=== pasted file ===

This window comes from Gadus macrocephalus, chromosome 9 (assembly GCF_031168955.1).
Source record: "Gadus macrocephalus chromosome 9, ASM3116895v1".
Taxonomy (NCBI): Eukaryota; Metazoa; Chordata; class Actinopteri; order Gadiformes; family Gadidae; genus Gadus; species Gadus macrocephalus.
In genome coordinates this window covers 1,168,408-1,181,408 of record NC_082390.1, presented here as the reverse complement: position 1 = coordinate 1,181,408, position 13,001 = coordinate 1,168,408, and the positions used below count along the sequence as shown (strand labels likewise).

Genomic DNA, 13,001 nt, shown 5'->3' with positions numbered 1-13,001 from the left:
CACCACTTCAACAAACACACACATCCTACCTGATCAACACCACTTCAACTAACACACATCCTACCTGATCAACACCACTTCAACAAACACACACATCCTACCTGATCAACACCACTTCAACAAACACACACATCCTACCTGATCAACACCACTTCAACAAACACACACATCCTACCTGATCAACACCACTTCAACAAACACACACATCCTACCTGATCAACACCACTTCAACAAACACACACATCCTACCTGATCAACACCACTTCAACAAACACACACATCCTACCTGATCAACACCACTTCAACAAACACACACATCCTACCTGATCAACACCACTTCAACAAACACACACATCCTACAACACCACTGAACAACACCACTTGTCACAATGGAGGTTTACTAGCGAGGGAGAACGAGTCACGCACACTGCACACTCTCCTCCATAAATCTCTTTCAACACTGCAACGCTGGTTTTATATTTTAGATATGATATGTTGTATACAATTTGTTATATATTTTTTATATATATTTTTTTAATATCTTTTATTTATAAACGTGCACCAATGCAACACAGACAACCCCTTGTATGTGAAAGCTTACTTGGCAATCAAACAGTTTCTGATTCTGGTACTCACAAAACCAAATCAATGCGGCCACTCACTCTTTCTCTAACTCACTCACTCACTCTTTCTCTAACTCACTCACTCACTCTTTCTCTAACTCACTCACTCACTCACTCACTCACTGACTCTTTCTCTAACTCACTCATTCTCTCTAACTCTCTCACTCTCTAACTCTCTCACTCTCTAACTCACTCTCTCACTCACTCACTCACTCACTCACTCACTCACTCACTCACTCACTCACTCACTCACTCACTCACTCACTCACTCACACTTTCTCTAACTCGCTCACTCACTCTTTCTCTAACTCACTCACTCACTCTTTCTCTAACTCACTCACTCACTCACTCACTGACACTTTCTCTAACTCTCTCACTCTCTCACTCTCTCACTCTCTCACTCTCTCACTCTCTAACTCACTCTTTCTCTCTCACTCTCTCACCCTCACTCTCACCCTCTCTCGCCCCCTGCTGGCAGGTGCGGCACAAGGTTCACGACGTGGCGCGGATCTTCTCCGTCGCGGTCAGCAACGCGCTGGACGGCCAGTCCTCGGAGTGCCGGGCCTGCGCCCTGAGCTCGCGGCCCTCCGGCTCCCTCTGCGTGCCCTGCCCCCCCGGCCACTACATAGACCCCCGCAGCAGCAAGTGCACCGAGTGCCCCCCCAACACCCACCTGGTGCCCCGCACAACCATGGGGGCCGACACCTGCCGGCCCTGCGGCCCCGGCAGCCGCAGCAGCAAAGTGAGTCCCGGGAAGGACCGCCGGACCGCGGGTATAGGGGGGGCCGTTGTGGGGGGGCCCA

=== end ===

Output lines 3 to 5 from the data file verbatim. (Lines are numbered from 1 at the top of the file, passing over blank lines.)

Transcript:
Taxonomy (NCBI): Eukaryota; Metazoa; Chordata; class Actinopteri; order Gadiformes; family Gadidae; genus Gadus; species Gadus macrocephalus.
In genome coordinates this window covers 1,168,408-1,181,408 of record NC_082390.1, presented here as the reverse complement: position 1 = coordinate 1,181,408, position 13,001 = coordinate 1,168,408, and the positions used below count along the sequence as shown (strand labels likewise).

Genomic DNA, 13,001 nt, shown 5'->3' with positions numbered 1-13,001 from the left: